After spending one night over bottles of beer and an endless conversation about their personal lives, a dreamy Jake becomes interested with a candid Tin. The fruition of their good friendship paves the way for intimacy.

They agree to be the wingman of each other in the attempt to find a better person than their exes. What they discover are the wonders of their being together: the irreplaceable closeness, the ease of lending an ear to hear the other’s share of burdens, and the idea that someone cares.

On that note, most of the film’s interesting points can be attributed to the surprise pairing of Anderson and Muñoz. Having a dozen of entries already added to his filmography, Anderson has made a name for himself as that bankable lead star (where most of the time he is paired to Kim Chiu) and any new girl would have the spotlight on her.

When Muñoz came into the picture, curiosity sparked as to how she could pull off her first starring role in a movie after her commendable stint as the third party in the John Lloyd Cruz-Bea Alonzo starrer A Second Chance. 

With them being surrounded by a lot of supporting characters that only drive the story for comic relief or to serve as conscience to Jake and Tin, it is good to point out how their teamup singularly works and how the chemistry is more than fascinating to root for. Enticing are their love scenes and the playful and friendly exchanges of teasing remarks.

Music also plays a big role in the overall mood of the film. Reminiscent of the musical scoring done in the two previous Dan Villegas films (English Only, Please; Walang Forever), the music here gives room to immerse one’s self into both the pains and joys of remembering. Marion’s “Free Fall into Love” gives that energetic tone that reverberates as it quickly sticks to memory with her enchanting voice and the song’s catchy lyrics.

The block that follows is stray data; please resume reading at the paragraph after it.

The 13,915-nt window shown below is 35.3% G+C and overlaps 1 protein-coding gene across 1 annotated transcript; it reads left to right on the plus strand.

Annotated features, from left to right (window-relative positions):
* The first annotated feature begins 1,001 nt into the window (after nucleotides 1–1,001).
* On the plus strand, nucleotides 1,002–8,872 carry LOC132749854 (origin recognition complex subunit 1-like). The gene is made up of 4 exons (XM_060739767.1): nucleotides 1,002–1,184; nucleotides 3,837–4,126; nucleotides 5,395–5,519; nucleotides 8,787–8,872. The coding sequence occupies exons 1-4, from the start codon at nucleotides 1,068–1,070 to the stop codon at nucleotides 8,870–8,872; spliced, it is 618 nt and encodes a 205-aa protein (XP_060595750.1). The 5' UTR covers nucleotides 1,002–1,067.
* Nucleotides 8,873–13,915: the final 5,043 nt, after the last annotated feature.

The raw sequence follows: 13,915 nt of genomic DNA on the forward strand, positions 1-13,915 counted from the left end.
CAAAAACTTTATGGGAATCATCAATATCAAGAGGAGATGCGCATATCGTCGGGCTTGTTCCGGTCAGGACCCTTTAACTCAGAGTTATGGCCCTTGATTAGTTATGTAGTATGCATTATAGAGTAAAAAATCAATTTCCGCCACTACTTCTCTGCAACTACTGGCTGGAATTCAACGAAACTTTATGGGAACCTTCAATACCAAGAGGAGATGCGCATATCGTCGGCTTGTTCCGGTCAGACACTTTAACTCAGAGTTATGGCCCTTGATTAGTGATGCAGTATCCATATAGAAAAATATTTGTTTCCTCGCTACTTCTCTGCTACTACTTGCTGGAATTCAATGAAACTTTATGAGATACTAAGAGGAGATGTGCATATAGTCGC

Always Be My Maybe never veers away from the cinematic universe of familiar hugot–something that has long since been a fad as it is not difficult to relate to. Not that it is has to be its shortcoming or even serve as a complaint. For as long as there is a demand for such, the supply could not be helped but to overflow.

Recently, we had movies after movies that delve into the sentimentalities of Filipinos thanks to the likes of the works of Antoinette Jadaone, who happens to be the real-life partner of Villegas. Together, in the league of others who have climbed on the bandwagon, they are able to explore this universe that is all familiar and easy to grasp.

And in this particular universe, Arci Muñoz is that exploding star that lives. She exudes with indispensable charm and beauty. This is something to note for future references (other than to figure out the relation of the movie title to the story itself—which is undoubtedly a standard in any given Star Cinema movie).

Also starring Jane Oineza, Jairus Aquino, Kakai Bautista, Ricci Chan, Ahron Villena, Pepe Herrera, Nikki Valdez, TJ Trinidad, and Tirso Cruz III, Always Be My Maybe opened today, February 24, via Star Cinema, an ABS-CBN company.